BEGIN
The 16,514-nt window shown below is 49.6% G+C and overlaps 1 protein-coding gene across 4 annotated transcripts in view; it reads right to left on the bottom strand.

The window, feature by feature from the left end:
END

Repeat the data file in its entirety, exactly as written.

The 16,514-nt window shown below is 49.6% G+C and overlaps 1 protein-coding gene across 4 annotated transcripts in view; it reads right to left on the bottom strand.

The window, feature by feature from the left end: